HomeNewsAustraliaSophie Cotsis MP steps in to prevent rising insurance premiums for businesses

Sophie Cotsis MP steps in to prevent rising insurance premiums for businesses




Minister for Work Health and Safety, Sophie Cotsis, has moved with a last-minute intervention to prevent an average 20% insurance increase from icare, the state’s workplace injury insurer.

Minister Cotsis wrote to icare, the state’s workplace injury insurer, late on Friday directing it to limit average premium increase to 8 per cent in each of the next three financial years.

Ms. Cotsis acknowledged this would still be incredibly tough on small businesses, but noted the an average increase was limited to 8 per cent in future years there was a lot more work ahead to put downward pressure on any average increase. 

However, the Minister warned against false hope, saying it would still take years to fix a decade of dysfunction in the state’s injured workers compensation system.

Incoming briefs received by the new government warn that the nominal insurer is so seriously run down it will not regain financial sustainability without significant premium increases.

According to a government’s media release, briefings make clear that the primary reason for this is the previous government’s refusal to put in place adequate rate increases between 2014 and 2021. 

The release mentions that the previous government was warned last year it would need to increase premiums by 15 per cent – and if it didn’t, even higher increases would be needed in future years.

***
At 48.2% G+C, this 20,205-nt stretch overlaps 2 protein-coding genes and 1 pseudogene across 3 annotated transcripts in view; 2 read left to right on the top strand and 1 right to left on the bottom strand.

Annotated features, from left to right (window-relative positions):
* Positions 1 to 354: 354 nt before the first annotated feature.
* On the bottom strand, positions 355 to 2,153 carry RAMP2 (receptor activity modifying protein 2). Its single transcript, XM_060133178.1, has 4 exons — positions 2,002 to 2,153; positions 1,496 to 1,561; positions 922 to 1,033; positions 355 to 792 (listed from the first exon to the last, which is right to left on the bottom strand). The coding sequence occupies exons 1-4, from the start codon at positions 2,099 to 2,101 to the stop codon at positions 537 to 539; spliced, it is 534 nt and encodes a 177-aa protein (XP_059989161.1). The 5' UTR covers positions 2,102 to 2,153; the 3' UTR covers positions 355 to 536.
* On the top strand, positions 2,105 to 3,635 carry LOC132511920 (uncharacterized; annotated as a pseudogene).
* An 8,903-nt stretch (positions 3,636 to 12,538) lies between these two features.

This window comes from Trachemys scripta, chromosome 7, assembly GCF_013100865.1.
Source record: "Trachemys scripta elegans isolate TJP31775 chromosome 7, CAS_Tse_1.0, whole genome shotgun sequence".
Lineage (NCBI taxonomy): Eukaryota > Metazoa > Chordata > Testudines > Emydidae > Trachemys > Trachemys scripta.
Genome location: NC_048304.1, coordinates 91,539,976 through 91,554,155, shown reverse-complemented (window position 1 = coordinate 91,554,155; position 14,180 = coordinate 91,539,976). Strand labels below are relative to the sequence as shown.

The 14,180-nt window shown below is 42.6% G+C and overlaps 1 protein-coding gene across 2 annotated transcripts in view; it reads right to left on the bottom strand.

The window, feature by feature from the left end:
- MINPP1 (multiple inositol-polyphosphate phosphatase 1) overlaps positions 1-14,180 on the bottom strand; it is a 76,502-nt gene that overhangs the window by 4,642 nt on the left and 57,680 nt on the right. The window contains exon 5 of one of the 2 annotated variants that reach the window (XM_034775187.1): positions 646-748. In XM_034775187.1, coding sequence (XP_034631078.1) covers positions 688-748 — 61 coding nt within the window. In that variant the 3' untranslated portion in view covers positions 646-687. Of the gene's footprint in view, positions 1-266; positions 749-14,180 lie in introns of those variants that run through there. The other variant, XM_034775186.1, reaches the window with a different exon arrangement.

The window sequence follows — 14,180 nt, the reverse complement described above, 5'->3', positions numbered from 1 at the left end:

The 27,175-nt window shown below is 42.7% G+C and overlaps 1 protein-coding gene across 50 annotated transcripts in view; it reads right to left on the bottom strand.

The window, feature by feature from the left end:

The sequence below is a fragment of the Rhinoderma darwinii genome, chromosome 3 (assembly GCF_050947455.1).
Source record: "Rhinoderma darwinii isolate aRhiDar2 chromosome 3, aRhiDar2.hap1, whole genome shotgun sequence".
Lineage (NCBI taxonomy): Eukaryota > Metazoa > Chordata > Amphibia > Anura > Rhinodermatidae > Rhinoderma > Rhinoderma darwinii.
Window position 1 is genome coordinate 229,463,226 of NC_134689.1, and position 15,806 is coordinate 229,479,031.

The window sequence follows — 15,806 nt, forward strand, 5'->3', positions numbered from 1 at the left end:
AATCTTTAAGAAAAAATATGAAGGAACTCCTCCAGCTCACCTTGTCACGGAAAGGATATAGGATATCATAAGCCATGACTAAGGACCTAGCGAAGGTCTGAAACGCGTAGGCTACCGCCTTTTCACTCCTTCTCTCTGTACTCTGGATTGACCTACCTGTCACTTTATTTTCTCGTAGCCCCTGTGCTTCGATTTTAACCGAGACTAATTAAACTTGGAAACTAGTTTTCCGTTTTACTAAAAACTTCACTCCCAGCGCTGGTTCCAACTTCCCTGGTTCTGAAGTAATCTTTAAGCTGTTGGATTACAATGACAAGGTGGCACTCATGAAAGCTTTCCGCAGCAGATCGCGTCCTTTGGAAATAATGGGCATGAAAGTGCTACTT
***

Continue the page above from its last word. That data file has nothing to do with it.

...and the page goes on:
Currently the average premium rate is 1.48 per cent of wages, well below both the break-even point of 1.91 per cent and the national average of 1.7 per cent.

As the press release highlights, this crunch point comes after years of scandal including a $140 million IT contract awarded in a seven-day tender and an $18 million printing contract awarded without tender to the Liberal Party’s printer and a major donor.

In 2018, icare launched a model where the new claims were largely managed by a single claims service provider – a move which injured workers and businesses both agree was a disaster. Icare is now moving away from this model.

“Since taking office I have been advised of the parlous financial state of the workplace injury system. It is entirely unacceptable,” Ms Cotsis said.

“Small businesses have been through so much hardship over the last few years. We are putting in place an immediate process of reform with the needs of both business and workers paramount.

“It will take years to fix a decade of decline in the workers compensation system, but the reform starts now.”

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